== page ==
How do you manage time wearing so many hats as a freelancer?
What software tools do you use for business? What is best?
How do you prevent, manage scope creep in your projects?
Do you schedule in time for exploring or reading articles online?
What is the best way to get income fast?
What happens if you can’t define a scope of work on a call?
What do I do first thing Monday morning?
How can I focus on my business when I’ve got a ton client work?
Do I have to be concerned with GDPR?
What are the tools and services that you use and would recommend to freelancers?
How do you have time for all that you do?
What podcasting gear do I use?
Does live chat bring you in business?
How do you followup with a lead after a proposal?
Did hiring a mentor really help you with starting up your business or your career?
What is my writing process
What is the easiest way to get a remote testimonial?
How do you determine a quality prospect?
How do you step away and actually take a vacation?
Are job boards reliable?
How to decrease the sales cycle or time to close?
How would you write a cold outreach email?
How to present different services that could potentially diminish your abilities in the minds of clients?
Should I bundle projects for clients or keep projects separate per client?
What product do you use for your business that you can’t live without?
What makes you stand out from other freelancers?
Do I drop this client?
How do I set a goal?
Do you meet leads and clients face-to-face?
How do I work “ON” my business and not “IN” my business?
What is the best structure for setting a goal?
How do you do a review of your week?
What do I say when a potential client says I’m too expensive?
What is activity based selling?
How to get more clients?
How to have a productive week?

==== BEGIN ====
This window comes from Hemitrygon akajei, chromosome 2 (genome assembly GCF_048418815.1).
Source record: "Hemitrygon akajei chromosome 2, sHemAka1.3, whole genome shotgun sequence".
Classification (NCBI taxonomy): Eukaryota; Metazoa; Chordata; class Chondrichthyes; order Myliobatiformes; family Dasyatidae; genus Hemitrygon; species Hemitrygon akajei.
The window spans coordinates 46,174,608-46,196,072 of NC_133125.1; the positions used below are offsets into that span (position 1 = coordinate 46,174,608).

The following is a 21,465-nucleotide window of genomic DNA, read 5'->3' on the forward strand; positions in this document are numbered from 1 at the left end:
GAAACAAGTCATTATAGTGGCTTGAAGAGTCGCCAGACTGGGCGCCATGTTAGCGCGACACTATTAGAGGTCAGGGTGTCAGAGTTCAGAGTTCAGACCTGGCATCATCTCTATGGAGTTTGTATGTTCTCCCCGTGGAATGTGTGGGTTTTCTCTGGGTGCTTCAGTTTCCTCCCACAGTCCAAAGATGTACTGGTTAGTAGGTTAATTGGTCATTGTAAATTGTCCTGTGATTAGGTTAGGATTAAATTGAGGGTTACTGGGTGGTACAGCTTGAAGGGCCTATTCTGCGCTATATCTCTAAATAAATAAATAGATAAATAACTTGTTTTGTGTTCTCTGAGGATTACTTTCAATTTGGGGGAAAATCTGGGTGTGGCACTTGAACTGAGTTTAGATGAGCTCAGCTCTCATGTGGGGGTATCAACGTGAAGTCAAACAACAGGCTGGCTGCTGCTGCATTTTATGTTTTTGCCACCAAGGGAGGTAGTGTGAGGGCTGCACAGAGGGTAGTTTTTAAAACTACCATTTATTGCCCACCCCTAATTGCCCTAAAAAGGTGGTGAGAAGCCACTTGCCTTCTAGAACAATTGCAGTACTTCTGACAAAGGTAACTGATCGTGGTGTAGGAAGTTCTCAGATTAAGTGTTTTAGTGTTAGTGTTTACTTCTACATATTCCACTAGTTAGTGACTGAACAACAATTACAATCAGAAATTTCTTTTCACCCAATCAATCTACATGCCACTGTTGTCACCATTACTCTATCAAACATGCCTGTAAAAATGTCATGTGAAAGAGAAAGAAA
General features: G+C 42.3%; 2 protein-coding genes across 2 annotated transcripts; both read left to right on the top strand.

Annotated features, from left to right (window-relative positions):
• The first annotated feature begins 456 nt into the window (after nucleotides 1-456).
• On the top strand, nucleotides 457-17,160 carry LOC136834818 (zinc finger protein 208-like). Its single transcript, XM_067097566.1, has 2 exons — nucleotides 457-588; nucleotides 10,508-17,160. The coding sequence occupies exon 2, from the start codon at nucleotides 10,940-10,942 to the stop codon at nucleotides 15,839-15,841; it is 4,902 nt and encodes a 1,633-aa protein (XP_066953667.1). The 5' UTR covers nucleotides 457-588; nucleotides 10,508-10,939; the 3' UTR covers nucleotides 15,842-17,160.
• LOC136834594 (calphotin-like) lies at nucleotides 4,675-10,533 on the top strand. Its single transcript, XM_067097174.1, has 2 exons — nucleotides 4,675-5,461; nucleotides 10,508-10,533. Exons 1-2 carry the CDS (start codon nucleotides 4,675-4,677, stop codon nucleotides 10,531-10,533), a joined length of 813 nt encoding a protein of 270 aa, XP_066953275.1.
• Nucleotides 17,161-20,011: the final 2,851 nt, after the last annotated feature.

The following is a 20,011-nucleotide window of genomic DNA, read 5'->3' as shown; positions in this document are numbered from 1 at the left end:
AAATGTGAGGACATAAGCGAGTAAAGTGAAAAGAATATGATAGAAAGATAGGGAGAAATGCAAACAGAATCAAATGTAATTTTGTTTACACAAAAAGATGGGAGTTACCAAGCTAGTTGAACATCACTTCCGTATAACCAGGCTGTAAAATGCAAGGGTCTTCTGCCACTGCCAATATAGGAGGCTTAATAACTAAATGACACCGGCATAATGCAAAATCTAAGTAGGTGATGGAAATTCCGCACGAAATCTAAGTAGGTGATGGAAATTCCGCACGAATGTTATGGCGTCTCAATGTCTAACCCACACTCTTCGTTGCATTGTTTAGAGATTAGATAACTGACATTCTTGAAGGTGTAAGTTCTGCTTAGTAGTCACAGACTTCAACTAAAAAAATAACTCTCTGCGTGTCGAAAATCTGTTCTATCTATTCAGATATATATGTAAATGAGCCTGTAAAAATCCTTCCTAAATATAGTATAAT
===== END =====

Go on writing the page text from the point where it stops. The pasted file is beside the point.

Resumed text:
Do you use a CRM for your business?
How do you choose the technology for your clients?
What is the structure of a weekly review?
What is the structure of a monthly review?
What are lead generation techniques to get me out of the feast and famine revenue cycle?
How do I know if I should buy a course?
What’s a polite way to tell existing clients you are raising your rates? And what is a reasonable percentage to go up?
How many email follow-ups should I send to a lead?
What do I do? I’m afraid to filter the tire kickers coming into my business because they are the only leads I have.
How to take the next step from contracting resource to solo business owner?
What do you think about Gutenberg? Schmutenberg!
How do I get better at sales?
How to overcome objections in sales?
How do I respond to an RFP?
How to respond to “I don’t need strategy, can you just do…”?
If you don’t have experience, how to you prove the quality without the education/experience?
How do you handle a client that has ghosted?
What do you ask during a sales call?
How to improve your sales process as a freelancer?
How to charge more as a freelancer?
How do you push past the imposter syndrome?
How do you segment your email list?
What to say when a client insists on adding something new?
What kind of content should I promote to potential clients?
Best of Season 3 - Get out of the comfort zone
Best of Season 3 - Building Relationships
S06 E12 - Undercharging, Targeting the Wrong Audience, and What You Should Do About It with Alex McClafferty
S03 Bonus - Tom McFarlin on Blogging, Balancing Work and Family, and Building a Business that Lasts
S09 E11 - Differentiation, Reputation, and Pivoting From the Top-Down with Peep Laja
S01 E11 - Kai Davis helping freelancers get more clients with outreach